Chew Some Concrète Sounds (Disquiet Junto Project 0277)

Disquiet Junto Project 0277: Chew Concrète
The Assignment: Make music inspired by C. Reider’s Chew Cinders album procedures.

Step 1: This week’s project is inspired by the manner in which C. Reider recorded his recent album, Chew Cinders (Midnight Circles). We aren’t remixing his album. We’re remixing/repurposing his approach to the album. You can check it out here:

Step 2: This instruction is adapted, with Reider’s input, from the manner in which he recorded the album:

Process a sequence of standalone “chunks” of pre-recorded sound — voice, field recordings, noise — with an emphasis on the manipulation of time and pitch. Speed things up, slow them down, and explore the opportunity to use cutup techniques. Pay particular attention to segues between the chunks.

Step 3: Make a piece of music inspired by the approach delineated in Step 2.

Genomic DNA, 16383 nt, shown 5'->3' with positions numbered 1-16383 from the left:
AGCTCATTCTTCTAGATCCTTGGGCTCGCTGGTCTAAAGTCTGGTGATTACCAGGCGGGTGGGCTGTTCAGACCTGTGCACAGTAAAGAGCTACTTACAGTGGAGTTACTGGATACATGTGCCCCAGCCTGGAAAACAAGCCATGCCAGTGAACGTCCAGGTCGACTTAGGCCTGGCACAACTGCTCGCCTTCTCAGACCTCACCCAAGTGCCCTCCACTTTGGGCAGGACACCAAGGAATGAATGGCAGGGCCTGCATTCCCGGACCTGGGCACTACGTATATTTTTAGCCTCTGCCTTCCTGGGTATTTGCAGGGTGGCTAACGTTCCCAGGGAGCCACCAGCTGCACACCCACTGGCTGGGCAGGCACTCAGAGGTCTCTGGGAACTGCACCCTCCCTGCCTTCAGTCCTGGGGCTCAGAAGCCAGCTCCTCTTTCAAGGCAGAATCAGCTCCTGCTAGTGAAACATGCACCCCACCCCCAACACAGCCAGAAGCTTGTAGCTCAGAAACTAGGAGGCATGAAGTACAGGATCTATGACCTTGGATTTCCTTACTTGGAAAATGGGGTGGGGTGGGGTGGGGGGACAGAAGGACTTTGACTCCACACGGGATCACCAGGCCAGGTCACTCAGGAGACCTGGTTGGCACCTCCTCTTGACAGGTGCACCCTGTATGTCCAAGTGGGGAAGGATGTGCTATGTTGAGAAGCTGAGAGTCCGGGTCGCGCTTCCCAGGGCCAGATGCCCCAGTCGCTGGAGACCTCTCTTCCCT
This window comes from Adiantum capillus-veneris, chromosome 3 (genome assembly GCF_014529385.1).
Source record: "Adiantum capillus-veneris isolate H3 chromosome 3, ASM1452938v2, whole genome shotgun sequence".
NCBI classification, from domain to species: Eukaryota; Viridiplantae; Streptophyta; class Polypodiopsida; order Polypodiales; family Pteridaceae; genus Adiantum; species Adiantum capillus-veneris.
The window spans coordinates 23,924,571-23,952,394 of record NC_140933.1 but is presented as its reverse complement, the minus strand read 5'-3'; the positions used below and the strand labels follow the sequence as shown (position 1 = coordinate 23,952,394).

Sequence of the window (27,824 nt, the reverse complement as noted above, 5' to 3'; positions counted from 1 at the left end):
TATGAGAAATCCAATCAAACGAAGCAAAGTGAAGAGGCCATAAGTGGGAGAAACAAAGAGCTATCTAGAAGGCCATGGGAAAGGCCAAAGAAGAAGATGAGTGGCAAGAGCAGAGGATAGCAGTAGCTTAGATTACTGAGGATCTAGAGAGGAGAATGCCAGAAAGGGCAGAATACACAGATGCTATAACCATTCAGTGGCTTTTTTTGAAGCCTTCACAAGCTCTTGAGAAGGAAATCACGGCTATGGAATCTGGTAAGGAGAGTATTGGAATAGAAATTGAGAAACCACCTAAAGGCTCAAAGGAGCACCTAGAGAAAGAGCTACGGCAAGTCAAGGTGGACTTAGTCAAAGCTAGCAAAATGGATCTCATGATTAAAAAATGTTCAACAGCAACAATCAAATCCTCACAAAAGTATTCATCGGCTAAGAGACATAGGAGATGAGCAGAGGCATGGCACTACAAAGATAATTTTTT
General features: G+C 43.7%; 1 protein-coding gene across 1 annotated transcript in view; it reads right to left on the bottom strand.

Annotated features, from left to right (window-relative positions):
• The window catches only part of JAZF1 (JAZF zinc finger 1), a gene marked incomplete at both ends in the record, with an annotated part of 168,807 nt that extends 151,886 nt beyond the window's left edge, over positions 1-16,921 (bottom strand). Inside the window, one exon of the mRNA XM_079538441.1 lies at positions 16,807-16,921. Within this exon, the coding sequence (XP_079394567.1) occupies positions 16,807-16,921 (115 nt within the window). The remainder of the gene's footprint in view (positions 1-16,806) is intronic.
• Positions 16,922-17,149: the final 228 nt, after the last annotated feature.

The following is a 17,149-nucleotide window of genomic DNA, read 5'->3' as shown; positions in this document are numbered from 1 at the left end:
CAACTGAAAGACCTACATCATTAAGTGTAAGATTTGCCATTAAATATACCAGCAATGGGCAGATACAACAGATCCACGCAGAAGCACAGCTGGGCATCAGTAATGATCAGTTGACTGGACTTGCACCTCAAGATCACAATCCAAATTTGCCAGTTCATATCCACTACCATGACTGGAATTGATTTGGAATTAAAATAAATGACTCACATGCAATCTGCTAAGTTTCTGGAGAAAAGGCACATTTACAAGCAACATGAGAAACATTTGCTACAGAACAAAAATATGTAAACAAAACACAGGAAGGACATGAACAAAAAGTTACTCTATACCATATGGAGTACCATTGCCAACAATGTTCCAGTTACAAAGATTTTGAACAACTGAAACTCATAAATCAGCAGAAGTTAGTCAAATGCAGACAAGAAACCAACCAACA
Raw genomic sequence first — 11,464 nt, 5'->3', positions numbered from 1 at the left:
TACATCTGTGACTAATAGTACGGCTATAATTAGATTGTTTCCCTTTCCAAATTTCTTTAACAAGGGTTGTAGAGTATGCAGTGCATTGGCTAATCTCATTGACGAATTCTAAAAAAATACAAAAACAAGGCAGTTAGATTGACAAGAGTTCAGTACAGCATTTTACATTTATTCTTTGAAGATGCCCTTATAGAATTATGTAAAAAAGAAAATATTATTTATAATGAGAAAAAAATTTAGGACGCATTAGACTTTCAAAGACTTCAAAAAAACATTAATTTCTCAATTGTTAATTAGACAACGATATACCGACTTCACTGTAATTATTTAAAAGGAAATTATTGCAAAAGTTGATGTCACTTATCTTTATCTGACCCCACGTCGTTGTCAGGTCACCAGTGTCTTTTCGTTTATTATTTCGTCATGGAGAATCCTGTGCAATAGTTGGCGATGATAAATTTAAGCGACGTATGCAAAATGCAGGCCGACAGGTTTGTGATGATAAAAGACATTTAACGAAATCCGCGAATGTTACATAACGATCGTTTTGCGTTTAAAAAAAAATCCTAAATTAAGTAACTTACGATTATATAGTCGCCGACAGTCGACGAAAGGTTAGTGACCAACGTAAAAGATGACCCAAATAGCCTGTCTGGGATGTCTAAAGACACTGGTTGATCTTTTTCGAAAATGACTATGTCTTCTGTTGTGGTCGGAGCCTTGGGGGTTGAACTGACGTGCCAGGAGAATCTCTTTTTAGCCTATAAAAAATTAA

Five More Important Steps When Your Track Is Done:

Step 1: If you hosting platform allows for tags, be sure to include the project tag “disquiet0277″ (no spaces) in the name of your track. If you’re posting on SoundCloud in particular, this is essential to my locating the tracks and creating a playlist of them.

Step 2: Upload your track. It is helpful but not essential that you use SoundCloud to host your track.

Step 3: In this discussion thread at please consider posting your track.

Step 4: Annotate your track with a brief explanation of your approach and process.

Step 5: Then listen to and comment on tracks uploaded by your fellow Disquiet Junto participants.

Deadline: This project’s deadline is 11:59pm wherever you are on Monday, April 24, 2017. This project was posted in the morning, California time, on Thursday, April 20, 2017.

Length: The length is entirely up to the participant.

Title/Tag: When posting your track, please include “disquiet0277″ in the title of the track, and where applicable (on SoundCloud, for example) as a tag.